Stars In A Jar -- Sonoluminescence
[11 June 2000]
06/11/00- NASHVILLE, TENNESSEE (McClure & Trowbridge Publishing)
Song Shopping Center - http://TrowbridgePlanetEarth.com/T2/T2C1.html
Think music has a divine effect on humans, animals, and plants? Maybe it does! Ordinary bubbles of air, in ordinary jars of water, produce a mysterious blue light and temperatures hotter than the sun's surface when bombarded with ultrasound! We see the light as continual even though it really is flashing on and off 30,000 times a second, just like we see a TV picture as continuous (even though it blinks at a far slower rate.)
So what's really going on with this blue light from air bubbles? Get ready... (deep breath... baby steps...) It's called sonoluminescence, and nuclear physicists Thomas Matula and William Moss are researching the phenomenon. Moss' wife saw mention of it in a magazine, circled it, and scribbled a note to William: "Huh? Why don't you look at this?". He is.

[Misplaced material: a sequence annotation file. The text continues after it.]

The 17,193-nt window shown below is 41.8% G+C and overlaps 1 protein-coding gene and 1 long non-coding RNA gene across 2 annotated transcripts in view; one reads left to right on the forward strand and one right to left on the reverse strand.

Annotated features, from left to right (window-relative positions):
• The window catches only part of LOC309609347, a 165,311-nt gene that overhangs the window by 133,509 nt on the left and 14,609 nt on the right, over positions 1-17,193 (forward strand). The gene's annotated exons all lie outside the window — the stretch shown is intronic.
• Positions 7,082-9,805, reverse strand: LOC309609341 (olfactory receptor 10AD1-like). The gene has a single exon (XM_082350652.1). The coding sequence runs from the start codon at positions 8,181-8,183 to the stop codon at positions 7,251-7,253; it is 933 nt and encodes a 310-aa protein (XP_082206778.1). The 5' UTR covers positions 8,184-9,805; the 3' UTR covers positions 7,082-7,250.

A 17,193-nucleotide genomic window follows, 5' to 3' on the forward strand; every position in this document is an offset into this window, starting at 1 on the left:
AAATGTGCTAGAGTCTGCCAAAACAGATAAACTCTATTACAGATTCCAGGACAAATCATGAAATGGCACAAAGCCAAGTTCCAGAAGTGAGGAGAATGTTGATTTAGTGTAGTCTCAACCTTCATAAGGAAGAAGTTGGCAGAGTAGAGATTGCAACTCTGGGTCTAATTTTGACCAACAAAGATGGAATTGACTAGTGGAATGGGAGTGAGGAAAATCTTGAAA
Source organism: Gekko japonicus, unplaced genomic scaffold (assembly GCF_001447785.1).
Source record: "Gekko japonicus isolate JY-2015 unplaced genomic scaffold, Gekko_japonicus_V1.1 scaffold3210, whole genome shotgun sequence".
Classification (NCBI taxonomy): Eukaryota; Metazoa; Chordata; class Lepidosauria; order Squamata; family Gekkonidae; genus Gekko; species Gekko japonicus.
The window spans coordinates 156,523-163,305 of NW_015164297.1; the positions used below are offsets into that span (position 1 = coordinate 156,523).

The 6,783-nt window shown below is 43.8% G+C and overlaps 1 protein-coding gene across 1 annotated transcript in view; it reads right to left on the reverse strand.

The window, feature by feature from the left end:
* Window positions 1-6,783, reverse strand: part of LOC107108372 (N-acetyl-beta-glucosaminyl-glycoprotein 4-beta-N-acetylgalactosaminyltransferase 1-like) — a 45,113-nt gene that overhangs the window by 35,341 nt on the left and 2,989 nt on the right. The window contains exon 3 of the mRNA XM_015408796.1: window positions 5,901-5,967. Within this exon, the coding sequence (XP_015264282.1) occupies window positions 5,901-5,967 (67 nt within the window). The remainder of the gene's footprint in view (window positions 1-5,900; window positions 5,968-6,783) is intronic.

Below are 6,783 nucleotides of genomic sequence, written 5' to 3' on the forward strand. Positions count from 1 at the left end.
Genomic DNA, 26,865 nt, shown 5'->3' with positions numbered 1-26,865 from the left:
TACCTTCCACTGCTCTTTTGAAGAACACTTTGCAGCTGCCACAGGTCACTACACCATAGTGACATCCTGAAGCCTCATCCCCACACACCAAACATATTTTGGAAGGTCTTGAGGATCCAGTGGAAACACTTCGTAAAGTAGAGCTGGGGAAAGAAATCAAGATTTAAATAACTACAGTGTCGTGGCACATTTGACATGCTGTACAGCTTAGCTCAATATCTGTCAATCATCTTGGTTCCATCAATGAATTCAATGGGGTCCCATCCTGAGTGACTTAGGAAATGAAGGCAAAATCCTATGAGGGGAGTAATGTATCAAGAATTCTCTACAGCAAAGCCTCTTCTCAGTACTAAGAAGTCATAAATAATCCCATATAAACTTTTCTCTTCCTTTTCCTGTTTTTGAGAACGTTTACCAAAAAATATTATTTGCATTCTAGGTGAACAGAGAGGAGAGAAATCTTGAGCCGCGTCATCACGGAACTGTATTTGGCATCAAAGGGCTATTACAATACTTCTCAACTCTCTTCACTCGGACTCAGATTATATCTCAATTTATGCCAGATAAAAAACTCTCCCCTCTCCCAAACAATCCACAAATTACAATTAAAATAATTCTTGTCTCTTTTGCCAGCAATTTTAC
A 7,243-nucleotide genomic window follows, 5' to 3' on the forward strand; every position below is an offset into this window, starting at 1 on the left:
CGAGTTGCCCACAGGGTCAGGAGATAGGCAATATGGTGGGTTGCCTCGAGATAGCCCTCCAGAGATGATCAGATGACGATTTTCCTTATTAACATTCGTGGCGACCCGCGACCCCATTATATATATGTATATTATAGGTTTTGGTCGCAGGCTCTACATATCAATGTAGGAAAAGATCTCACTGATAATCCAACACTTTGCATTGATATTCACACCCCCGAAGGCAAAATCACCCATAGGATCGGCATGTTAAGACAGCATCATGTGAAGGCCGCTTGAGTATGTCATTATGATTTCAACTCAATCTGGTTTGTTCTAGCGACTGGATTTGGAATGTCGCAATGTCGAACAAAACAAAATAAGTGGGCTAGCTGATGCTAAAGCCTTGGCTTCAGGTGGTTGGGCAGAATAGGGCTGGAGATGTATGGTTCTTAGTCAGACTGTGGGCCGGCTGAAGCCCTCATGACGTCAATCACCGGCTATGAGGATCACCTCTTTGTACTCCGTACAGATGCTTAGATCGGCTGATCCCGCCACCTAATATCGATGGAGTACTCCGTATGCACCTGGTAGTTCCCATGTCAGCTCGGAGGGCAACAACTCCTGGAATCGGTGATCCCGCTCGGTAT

An air bubble in water instantaneously expands 1000 fold when subjected to ultrasound. There is a near vacuum inside the expanded bubble, with high pressures surrounding it. The bubble collapses, shrinking to less than 1/5'th of its original size, and the temperature shoots to "an estimated 10,000 degrees C to possibly more than a million degrees C - hotter than the surface of the sun." (Let's see... 100 degrees C is the boiling point of water, 0 degrees C is the freezing point of water, and the human body is almost totally water.)
This hyper-heat from the implosion (the inward collapse of the bubble) produces a tiny flash of blue light, which we see as a continuous light. The bubble continues expanding - collapsing - emitting blue light flashes - 30,000 times a second, as long as the ultrasound is going!
What started out as fusion weapons research is leading us toward applications like nuclear and toxic chemical waste disposal - safely, totally eliminating the hazards associated with such waste - and better chemistry and physics research tools.
[c.2000 Trowbridge Publishing]
[Ref. Pop.Sci. V253, No6; 88-91]